Ramstein Airmen put down stakes for Carpathian Summer

Story and photo by Senior Airman Timothy Moore 86th Airlift Wing Public Affairs

Airman 1st Class Zachary Hitchcock, 37th Airlift Squadron crew chief, marshalls an 86th Airlift Wing C-130J Super Hercules away from its parking spot Aug. 16 at Otopeni Air Base, Romania.
Airman 1st Class Zachary Hitchcock, 37th Airlift Squadron crew chief, marshalls an 86th Airlift Wing C-130J Super Hercules away from its parking spot Aug. 16 at Otopeni Air Base, Romania.

OTOPENI AIR BASE, Romania — Ramstein personnel and 86th Airlift Wing C-130J Super Hercules aircraft arrived Aug. 14 at Otopeni Air Base, Romania, to participate in an off-station training exercise, Carpathian Summer.

The bilateral training exercise was designed to allow Airmen to increase readiness and interoperability with the Romanian air force.

“I’m hoping to partner with our Romanian friends, learn some things from them and teach some things as well,” said Tech. Sgt. Peter Schopperle, 86th Logistics Readiness Squadron NCOIC of aerial delivery.

To further emphasize and increase interoperability, the U.S. Air Force transferred the C-130Js’ authority to NATO for the duration of the event.


This transfer of authority is a standard procedure that will serve to enhance interoperability and readiness to conduct combined air operations with Romania and NATO as allies routinely transfer their assests to NATO for air policing or during training and exercises.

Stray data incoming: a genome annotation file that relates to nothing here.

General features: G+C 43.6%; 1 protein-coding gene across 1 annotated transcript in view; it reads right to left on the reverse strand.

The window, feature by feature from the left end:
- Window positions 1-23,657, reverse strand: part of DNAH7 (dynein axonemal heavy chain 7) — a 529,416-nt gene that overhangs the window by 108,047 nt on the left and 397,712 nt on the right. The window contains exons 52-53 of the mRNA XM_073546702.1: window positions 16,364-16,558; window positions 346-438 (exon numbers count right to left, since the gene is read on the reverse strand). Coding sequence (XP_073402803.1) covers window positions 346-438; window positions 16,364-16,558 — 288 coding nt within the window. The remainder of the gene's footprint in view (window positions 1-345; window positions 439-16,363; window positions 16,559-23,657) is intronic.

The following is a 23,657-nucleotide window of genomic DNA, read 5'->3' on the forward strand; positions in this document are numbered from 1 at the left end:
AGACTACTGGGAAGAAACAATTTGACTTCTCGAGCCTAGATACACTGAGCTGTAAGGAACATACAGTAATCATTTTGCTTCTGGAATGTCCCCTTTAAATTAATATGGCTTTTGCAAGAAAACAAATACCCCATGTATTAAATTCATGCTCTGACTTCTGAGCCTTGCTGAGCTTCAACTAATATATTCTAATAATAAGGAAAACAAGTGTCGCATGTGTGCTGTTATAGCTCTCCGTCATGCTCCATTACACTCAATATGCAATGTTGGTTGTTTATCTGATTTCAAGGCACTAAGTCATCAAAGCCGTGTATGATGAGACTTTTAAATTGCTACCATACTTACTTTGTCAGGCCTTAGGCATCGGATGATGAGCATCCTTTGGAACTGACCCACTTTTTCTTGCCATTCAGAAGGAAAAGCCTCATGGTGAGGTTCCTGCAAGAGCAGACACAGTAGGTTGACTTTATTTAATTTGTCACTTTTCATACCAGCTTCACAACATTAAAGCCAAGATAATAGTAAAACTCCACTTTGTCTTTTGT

Along with increasing joint capabilities between forces, Carpathian Summer also allows 37th Airlift Squadron Airmen to practice training that is not readily available at home station.

“Trips like this allow us to train to more realistic scenarios than we are able to in Germany,” said Capt. Douglas Mabe, 37th AS C-130J pilot. “Everybody gets a chance to become more proficient.”

This operational training also grants U.S. Air Forces in Europe and the Romanian forces the opportunity to extend their joint warfighting capabilities.

Additionally, Carpathian Summer offers the chance to ensure USAFE is “Forward, Ready, Now” and able to provide capabilities and execute missions ranging from humanitarian relief to combat operations in support of combatant commands and national objectives.

Though the training is just kicking off, enthusiasm is high as Airmen and their Romanian counterparts seem eager to work.

“I want to get the overall experience of doing my job in a different environment and atmosphere and learning as much as possible,” Schopperle said.